Preparation of arancine:

  • Start by boiling the rice in 1.2 liters of boiling salted water, so that, after cooking, the water has been completely absorbed (this will allow the starch to remain completely in the pot and you will get a very dry and compact rice).
  • Cook for about 15 minutes, then dissolve the saffron in very little hot water and add it to the cooked rice .
  • Also add the butter cut into small pieces.
  • Add the grated cheese, mix well to mix everything together.
  • Pour and level the rice on a large, low tray and cover it with plastic wrap to let it cool completely, the plastic wrap will prevent the surface of the rice from drying out. Let the rice rest for a couple of hours out of the refrigerator.
  • In the meantime, dedicate yourself to the ragù filling: peel and finely slice the onion.
  • Stew the chopped onion in a pan with 2 tablespoons of oil and the butter, then add the minced meat.
  • Brown it over high heat, then add the wine and let it evaporate.
  • At this point add the tomato puree, season with salt and pepper to taste and cook over low heat covered for at least 20 minutes.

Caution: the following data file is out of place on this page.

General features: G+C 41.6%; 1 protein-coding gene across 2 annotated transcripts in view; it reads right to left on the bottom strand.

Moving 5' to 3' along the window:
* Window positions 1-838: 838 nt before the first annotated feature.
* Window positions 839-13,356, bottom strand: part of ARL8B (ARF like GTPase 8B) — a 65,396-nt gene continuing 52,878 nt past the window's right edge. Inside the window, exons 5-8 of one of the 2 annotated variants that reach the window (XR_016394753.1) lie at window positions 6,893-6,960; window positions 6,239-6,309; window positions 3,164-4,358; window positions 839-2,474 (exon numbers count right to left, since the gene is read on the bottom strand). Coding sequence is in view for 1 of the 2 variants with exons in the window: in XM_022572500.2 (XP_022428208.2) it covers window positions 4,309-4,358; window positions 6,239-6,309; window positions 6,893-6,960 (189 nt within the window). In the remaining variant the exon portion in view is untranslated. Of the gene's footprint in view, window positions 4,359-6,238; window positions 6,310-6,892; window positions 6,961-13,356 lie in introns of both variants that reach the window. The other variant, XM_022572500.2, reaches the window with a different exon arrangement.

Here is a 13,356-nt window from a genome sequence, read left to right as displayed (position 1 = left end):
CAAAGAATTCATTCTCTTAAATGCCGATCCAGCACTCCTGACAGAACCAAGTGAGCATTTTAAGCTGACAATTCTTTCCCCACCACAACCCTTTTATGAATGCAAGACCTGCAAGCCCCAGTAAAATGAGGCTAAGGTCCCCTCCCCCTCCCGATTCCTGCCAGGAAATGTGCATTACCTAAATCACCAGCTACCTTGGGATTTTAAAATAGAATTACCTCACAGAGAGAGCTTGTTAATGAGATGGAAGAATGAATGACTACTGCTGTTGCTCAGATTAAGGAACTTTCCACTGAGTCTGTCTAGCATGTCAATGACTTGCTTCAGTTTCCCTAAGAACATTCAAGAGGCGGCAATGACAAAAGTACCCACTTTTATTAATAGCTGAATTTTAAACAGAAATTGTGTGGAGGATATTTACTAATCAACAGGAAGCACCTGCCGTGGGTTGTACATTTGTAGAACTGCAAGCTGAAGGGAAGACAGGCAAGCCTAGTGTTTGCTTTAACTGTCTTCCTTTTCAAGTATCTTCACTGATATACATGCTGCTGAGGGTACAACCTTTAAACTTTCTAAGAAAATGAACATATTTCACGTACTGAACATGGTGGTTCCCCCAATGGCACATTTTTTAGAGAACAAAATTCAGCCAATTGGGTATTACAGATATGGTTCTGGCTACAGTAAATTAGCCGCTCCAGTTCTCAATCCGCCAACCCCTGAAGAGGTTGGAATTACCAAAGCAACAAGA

• Halfway through cooking, add the peas (if necessary you can add very little hot water because the sauce must be well thickened and not liquid).
  • While the peas are cooking, cut the caciocavallo, the cooked ham and the mozzarella into cubes. You will now have all the fillings ready.
  • Once the rice has cooled completely (it will take at least a couple of hours), you can form the arancine, to help you form them, keep a bowl full of water nearby so you can moisten your hands.
  • Take a couple of tablespoons of rice at a time (about 120 g of rice), crush the mound in the center of your hand forming a bowl and pour a teaspoon of meat sauce filling inside, add a few cubes of caciocavallo cheese.
  • Then close the base of the arancine with the rice and shape it giving it a rounded shape
  • Now that you have all the arancine ready, prepare the batter: pour the sifted flour, a pinch of salt and the water slowly into a bowl.
  • Mix carefully with a whisk to prevent it from sticking form lumps.
  • Then dip the arancine, one by one, into the batter taking care to cover them entirely and roll them in the breadcrumbs.
  • Heat the oil in a saucepan and bring it to a temperature of 170°C, at which point fry one arancina at a time or maximum two, so as not to lower the oil temperature.
  • When they are golden brown you can drain them by placing them on a tray lined with absorbent paper. And now it’s time to taste them!

All the photos in this article were taken by Chiara Magi. Book your travel photoshoot in Palermo here or write us at [email protected].

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Chiara Magi
Chiara Magi
I'm a photographer and filmmaker, and most of all probably the biggest lover of Sicily! I am also the creator of Sicily Insider, sharing the best travel information, tips and advice.